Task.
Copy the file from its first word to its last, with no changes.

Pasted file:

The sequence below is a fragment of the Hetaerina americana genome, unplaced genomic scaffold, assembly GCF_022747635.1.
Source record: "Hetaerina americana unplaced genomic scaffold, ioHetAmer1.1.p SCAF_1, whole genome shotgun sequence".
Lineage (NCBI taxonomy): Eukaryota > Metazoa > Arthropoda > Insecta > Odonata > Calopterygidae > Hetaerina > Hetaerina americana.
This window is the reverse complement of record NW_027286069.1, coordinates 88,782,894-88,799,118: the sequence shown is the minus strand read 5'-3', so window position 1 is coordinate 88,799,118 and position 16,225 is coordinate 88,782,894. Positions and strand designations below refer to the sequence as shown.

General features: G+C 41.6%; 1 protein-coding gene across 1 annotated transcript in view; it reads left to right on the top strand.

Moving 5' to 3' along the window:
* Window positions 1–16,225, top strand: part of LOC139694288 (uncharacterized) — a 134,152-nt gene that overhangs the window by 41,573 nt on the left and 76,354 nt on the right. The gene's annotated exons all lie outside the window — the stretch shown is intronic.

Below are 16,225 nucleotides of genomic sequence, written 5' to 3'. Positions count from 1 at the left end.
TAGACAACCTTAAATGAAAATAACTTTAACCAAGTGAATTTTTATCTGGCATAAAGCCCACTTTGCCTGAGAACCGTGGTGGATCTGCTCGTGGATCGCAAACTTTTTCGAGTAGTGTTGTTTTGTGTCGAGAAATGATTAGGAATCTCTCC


The sequence below is a fragment of the Hetaerina americana genome, unplaced genomic scaffold, assembly GCF_022747635.1.
Source record: "Hetaerina americana unplaced genomic scaffold, ioHetAmer1.1.p SCAF_1, whole genome shotgun sequence".
Lineage (NCBI taxonomy): Eukaryota > Metazoa > Arthropoda > Insecta > Odonata > Calopterygidae > Hetaerina > Hetaerina americana.
This window is the reverse complement of record NW_027286069.1, coordinates 88,782,894-88,799,118: the sequence shown is the minus strand read 5'-3', so window position 1 is coordinate 88,799,118 and position 16,225 is coordinate 88,782,894. Positions and strand designations below refer to the sequence as shown.

General features: G+C 41.6%; 1 protein-coding gene across 1 annotated transcript in view; it reads left to right on the top strand.

Moving 5' to 3' along the window:
* Window positions 1–16,225, top strand: part of LOC139694288 (uncharacterized) — a 134,152-nt gene that overhangs the window by 41,573 nt on the left and 76,354 nt on the right. The gene's annotated exons all lie outside the window — the stretch shown is intronic.

Below are 16,225 nucleotides of genomic sequence, written 5' to 3'. Positions count from 1 at the left end.
TAGACAACCTTAAATGAAAATAACTTTAACCAAGTGAATTTTTATCTGGCATAAAGCCCACTTTGCCTGAGAACCGTGGTGGATCTGCTCGTGGATCGCAAACTTTTTCGAGTAGTGTTGTTTTGTGTCGAGAAATGATTAGGAATCTCTCC